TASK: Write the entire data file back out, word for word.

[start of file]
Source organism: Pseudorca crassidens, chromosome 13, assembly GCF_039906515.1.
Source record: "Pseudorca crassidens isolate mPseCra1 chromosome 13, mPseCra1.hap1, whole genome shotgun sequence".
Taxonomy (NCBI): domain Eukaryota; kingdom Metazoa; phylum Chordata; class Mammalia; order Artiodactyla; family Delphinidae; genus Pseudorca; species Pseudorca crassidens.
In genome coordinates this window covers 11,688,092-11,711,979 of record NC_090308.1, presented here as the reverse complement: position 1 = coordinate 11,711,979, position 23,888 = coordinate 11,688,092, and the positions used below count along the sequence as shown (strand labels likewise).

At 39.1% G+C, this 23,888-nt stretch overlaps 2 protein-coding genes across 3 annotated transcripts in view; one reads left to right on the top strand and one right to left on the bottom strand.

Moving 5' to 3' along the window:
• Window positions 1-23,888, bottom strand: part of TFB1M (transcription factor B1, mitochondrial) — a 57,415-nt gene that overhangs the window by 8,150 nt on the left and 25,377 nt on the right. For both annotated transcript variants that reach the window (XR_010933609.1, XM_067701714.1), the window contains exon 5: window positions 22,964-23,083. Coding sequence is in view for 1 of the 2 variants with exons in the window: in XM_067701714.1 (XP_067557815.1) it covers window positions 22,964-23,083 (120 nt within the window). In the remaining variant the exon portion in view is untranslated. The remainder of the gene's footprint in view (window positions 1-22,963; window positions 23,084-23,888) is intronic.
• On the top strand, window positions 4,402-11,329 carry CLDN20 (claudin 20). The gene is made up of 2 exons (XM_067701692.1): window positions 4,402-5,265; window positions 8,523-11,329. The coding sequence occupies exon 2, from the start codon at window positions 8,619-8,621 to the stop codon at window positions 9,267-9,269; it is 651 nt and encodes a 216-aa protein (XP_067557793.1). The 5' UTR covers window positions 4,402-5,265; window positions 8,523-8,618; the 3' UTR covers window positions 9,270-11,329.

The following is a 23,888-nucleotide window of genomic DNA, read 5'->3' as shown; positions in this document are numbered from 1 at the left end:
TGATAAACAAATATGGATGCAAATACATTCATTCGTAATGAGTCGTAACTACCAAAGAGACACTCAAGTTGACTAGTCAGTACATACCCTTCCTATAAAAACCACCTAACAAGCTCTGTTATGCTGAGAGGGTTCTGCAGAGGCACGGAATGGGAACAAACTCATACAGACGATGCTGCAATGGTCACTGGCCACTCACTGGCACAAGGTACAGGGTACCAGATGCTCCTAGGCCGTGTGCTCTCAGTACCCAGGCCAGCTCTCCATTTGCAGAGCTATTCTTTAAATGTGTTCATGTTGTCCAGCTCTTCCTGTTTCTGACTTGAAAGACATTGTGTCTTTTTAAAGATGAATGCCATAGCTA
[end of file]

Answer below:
Source organism: Pseudorca crassidens, chromosome 13, assembly GCF_039906515.1.
Source record: "Pseudorca crassidens isolate mPseCra1 chromosome 13, mPseCra1.hap1, whole genome shotgun sequence".
Taxonomy (NCBI): domain Eukaryota; kingdom Metazoa; phylum Chordata; class Mammalia; order Artiodactyla; family Delphinidae; genus Pseudorca; species Pseudorca crassidens.
In genome coordinates this window covers 11,688,092-11,711,979 of record NC_090308.1, presented here as the reverse complement: position 1 = coordinate 11,711,979, position 23,888 = coordinate 11,688,092, and the positions used below count along the sequence as shown (strand labels likewise).

At 39.1% G+C, this 23,888-nt stretch overlaps 2 protein-coding genes across 3 annotated transcripts in view; one reads left to right on the top strand and one right to left on the bottom strand.

Moving 5' to 3' along the window:
• Window positions 1-23,888, bottom strand: part of TFB1M (transcription factor B1, mitochondrial) — a 57,415-nt gene that overhangs the window by 8,150 nt on the left and 25,377 nt on the right. For both annotated transcript variants that reach the window (XR_010933609.1, XM_067701714.1), the window contains exon 5: window positions 22,964-23,083. Coding sequence is in view for 1 of the 2 variants with exons in the window: in XM_067701714.1 (XP_067557815.1) it covers window positions 22,964-23,083 (120 nt within the window). In the remaining variant the exon portion in view is untranslated. The remainder of the gene's footprint in view (window positions 1-22,963; window positions 23,084-23,888) is intronic.
• On the top strand, window positions 4,402-11,329 carry CLDN20 (claudin 20). The gene is made up of 2 exons (XM_067701692.1): window positions 4,402-5,265; window positions 8,523-11,329. The coding sequence occupies exon 2, from the start codon at window positions 8,619-8,621 to the stop codon at window positions 9,267-9,269; it is 651 nt and encodes a 216-aa protein (XP_067557793.1). The 5' UTR covers window positions 4,402-5,265; window positions 8,523-8,618; the 3' UTR covers window positions 9,270-11,329.

The following is a 23,888-nucleotide window of genomic DNA, read 5'->3' as shown; positions in this document are numbered from 1 at the left end:
TGATAAACAAATATGGATGCAAATACATTCATTCGTAATGAGTCGTAACTACCAAAGAGACACTCAAGTTGACTAGTCAGTACATACCCTTCCTATAAAAACCACCTAACAAGCTCTGTTATGCTGAGAGGGTTCTGCAGAGGCACGGAATGGGAACAAACTCATACAGACGATGCTGCAATGGTCACTGGCCACTCACTGGCACAAGGTACAGGGTACCAGATGCTCCTAGGCCGTGTGCTCTCAGTACCCAGGCCAGCTCTCCATTTGCAGAGCTATTCTTTAAATGTGTTCATGTTGTCCAGCTCTTCCTGTTTCTGACTTGAAAGACATTGTGTCTTTTTAAAGATGAATGCCATAGCTA